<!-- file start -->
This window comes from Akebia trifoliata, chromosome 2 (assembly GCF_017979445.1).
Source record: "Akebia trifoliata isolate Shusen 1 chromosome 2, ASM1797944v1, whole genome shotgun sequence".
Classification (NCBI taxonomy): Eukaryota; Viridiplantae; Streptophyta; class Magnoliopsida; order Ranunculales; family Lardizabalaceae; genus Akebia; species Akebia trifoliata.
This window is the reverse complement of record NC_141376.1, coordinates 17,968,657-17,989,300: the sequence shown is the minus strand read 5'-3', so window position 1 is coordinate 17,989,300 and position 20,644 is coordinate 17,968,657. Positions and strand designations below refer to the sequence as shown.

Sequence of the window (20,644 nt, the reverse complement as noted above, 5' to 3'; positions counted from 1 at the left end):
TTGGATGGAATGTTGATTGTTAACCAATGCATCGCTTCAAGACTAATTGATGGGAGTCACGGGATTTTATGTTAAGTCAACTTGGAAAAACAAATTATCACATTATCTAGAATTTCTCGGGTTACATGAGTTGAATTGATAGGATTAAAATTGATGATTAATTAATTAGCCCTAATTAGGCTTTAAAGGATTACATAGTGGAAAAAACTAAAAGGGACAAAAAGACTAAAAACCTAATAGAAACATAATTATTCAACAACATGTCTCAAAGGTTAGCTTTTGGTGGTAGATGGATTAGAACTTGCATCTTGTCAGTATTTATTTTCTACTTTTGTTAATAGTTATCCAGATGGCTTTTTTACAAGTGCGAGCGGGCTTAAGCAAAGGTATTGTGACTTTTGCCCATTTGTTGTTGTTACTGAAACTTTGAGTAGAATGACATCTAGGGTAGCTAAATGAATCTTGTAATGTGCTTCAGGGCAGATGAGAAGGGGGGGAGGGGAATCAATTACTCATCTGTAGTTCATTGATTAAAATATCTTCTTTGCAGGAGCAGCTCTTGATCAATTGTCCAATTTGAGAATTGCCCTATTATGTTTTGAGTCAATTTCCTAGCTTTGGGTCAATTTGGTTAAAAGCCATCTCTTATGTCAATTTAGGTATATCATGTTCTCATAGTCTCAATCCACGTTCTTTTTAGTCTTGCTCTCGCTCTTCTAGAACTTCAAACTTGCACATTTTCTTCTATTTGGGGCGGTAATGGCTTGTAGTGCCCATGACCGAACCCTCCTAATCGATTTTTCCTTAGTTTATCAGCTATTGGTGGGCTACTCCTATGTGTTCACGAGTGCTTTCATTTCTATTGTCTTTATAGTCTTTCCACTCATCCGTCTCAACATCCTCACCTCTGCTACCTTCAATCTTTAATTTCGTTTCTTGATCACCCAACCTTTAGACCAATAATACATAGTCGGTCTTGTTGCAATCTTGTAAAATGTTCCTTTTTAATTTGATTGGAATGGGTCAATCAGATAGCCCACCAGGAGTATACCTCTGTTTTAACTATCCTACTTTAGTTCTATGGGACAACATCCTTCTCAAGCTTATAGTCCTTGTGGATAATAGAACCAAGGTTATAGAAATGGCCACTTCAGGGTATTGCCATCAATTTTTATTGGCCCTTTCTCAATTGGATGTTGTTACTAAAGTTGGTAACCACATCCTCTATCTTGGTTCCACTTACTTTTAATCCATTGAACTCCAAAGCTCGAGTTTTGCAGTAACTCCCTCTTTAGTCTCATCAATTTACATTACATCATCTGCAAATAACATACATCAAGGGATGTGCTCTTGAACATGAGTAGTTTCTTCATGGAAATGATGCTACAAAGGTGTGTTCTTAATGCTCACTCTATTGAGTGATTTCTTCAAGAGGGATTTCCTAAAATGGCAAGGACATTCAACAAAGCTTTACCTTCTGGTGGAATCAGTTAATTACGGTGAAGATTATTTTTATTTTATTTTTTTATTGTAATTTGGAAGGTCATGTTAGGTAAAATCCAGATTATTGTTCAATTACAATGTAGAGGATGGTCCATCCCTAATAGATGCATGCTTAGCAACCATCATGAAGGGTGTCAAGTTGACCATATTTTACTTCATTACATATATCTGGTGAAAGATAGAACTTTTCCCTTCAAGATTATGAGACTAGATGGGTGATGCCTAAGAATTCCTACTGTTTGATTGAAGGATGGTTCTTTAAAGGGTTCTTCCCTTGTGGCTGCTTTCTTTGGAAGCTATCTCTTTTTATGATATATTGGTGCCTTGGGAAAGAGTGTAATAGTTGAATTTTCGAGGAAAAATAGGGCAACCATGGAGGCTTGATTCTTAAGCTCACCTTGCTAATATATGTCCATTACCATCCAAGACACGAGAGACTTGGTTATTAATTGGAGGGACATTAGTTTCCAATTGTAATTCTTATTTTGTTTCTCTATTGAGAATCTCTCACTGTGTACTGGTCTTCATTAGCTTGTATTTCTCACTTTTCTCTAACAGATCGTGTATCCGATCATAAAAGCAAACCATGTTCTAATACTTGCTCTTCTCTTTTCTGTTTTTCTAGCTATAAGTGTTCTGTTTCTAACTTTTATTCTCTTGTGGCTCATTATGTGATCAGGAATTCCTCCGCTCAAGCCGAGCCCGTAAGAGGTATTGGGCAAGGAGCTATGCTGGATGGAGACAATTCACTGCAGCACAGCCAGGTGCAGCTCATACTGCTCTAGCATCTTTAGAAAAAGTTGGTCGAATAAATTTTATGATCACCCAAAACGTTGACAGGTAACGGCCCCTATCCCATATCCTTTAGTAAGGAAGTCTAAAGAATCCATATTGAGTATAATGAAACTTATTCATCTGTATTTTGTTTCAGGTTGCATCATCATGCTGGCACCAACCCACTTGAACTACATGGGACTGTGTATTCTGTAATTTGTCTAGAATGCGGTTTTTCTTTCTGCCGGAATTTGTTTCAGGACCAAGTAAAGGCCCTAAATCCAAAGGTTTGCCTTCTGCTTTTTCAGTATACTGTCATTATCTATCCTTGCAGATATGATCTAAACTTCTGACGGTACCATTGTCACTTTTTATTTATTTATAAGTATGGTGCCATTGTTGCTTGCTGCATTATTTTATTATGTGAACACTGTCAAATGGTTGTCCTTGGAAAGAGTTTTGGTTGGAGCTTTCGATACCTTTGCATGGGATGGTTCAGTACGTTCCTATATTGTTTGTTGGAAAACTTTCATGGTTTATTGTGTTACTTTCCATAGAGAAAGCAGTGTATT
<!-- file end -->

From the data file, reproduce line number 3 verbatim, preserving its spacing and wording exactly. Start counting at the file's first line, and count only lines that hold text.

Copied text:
Classification (NCBI taxonomy): Eukaryota; Viridiplantae; Streptophyta; class Magnoliopsida; order Ranunculales; family Lardizabalaceae; genus Akebia; species Akebia trifoliata.